The story that the Democratic nomination is a foregone conclusion has some holes – and the party knows it. Already, Democrats in the media and blogosphere are urging progressives to give Clinton a political blank check and pooh-poohing the chances of Senator Bernie Sanders (a self-identified socialist) in a Democratic primary with a defensiveness that betrays the true uncertainty of a Clinton cakewalk.
They’re less knee-jerk in their dismissal of an Elizabeth Warren candidacy – a former strategist for Al Gore’s failed presidential bid openly states that Warren could win a primary against Clinton – but I think that openness comes, in part, from a place of perceived security: At this point, it looks like Warren isn’t running.
But that could change. The smart money is clearly still on the Anointed One, but politics isn’t about predictions – it’s about possibilities that, all too often, aren’t obvious until after they’ve been realized.
And lest we forget, running to Clinton’s left has worked before.
The fact is, there are very few concrete policy differences between Warren and Sanders, and the willingness of party insiders to take a hypothetical challenge from Warren seriously suggests to me that the independent Senator from Vermont has a better shot than it may appear.
After all, an all-time-high 42% of US voters identify as “independents”: Whether they’re progressives, libertarians, leftists, or anything else, Americans – and young Americans most of all – have seen unconditional support for leaders in both parties bear the fruit of 14 years of endless war and a neoliberalism whose bubble has burst for good.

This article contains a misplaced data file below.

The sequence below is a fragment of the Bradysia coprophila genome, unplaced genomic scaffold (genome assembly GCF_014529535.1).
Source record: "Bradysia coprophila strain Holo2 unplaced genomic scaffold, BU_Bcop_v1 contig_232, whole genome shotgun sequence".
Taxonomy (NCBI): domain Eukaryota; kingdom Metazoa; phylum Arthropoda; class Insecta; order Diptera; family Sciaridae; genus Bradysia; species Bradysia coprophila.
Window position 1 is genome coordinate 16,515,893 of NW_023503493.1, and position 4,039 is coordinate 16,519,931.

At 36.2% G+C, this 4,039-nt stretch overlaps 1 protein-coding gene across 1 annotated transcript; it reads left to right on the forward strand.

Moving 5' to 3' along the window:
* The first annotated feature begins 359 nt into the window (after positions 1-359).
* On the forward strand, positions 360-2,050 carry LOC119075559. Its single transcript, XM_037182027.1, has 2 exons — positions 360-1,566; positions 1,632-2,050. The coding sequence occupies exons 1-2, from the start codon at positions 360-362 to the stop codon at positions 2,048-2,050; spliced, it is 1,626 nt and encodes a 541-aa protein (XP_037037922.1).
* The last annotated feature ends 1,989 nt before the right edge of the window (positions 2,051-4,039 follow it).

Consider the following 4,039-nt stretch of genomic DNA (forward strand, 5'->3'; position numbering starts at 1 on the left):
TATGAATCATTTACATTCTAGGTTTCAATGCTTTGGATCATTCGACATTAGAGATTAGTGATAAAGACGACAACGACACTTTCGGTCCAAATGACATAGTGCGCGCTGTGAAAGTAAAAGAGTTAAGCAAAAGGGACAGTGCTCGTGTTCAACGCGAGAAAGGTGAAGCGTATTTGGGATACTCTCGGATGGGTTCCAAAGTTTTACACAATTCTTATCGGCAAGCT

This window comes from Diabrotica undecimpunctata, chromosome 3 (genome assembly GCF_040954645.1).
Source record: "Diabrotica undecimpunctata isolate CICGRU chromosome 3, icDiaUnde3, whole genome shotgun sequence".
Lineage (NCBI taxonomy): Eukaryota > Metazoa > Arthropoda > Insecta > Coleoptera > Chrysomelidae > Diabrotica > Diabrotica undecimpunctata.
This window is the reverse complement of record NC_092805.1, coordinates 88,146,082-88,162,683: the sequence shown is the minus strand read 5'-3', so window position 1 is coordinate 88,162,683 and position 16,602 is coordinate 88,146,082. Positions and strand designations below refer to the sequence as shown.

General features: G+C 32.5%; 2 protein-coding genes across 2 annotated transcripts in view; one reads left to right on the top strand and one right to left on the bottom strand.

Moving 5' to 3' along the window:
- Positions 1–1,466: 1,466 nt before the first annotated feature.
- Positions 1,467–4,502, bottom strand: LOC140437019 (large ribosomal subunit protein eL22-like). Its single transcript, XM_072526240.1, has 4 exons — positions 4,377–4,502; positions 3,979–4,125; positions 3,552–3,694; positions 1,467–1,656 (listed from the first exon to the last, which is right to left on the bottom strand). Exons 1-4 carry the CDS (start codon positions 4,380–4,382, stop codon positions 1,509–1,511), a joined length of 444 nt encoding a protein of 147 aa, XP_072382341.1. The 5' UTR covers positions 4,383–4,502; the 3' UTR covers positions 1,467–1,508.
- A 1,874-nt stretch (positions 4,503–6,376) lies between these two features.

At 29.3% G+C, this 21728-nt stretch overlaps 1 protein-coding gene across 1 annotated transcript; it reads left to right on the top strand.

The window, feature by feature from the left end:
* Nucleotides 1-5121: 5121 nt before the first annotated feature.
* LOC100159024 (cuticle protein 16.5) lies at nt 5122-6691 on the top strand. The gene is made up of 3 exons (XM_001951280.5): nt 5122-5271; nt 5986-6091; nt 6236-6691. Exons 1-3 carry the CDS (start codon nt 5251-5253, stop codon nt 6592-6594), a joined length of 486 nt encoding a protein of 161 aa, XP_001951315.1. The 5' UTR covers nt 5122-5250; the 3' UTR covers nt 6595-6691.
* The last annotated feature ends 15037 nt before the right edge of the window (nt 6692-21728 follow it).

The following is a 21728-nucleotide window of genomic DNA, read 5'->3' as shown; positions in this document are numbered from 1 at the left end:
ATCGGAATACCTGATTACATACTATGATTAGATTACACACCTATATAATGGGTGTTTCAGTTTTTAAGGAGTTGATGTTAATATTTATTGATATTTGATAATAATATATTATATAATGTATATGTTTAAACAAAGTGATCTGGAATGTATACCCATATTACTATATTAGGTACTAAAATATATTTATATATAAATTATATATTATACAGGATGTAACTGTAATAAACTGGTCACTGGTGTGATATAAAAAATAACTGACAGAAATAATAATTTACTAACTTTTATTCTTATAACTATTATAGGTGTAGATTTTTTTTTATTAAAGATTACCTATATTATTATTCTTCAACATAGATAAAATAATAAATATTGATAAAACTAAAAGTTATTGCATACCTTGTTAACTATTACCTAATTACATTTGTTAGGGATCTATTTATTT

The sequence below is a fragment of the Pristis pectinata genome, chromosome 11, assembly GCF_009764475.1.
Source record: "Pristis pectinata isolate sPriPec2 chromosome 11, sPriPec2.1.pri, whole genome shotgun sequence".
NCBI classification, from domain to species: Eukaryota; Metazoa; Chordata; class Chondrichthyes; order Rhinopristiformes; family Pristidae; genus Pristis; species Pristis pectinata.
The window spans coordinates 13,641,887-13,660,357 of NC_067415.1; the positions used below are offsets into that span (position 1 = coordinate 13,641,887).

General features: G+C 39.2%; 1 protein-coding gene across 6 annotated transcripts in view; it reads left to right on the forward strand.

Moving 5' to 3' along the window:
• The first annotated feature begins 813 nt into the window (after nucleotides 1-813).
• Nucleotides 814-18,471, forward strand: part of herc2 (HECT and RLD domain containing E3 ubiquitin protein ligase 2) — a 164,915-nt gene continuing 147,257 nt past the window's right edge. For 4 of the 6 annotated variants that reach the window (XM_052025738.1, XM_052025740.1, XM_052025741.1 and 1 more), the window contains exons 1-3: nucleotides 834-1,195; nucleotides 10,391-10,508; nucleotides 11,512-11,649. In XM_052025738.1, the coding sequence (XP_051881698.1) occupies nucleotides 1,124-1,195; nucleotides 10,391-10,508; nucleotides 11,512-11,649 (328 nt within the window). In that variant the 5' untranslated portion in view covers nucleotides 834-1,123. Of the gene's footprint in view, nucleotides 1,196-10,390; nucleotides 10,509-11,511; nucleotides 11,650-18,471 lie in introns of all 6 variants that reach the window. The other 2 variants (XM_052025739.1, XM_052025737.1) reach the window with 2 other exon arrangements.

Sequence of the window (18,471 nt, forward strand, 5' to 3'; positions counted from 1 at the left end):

Obi-Wan Kenobi said, “Your eyes can deceive you. Don’t trust them.” It may look like the cult of personality around Hillary Clinton would make her an even “more effective evil” than Obama. It may look like 2016 is too close for a reasonably progressive candidate to mount a serious challenge. But we live in interesting times. And below the surface, people and ideas are moving in conflicting directions all the time, movements that are only clear in hindsight.
Probably the most realistic goal is a few left-leaning cabinet appointments and a civil society more willing to hold Democrats’ feet to the fire. There’s no need and no justification for optimism. But if we take our pessimism seriously, and not as an excuse for inaction, maybe we can make things a little bit better.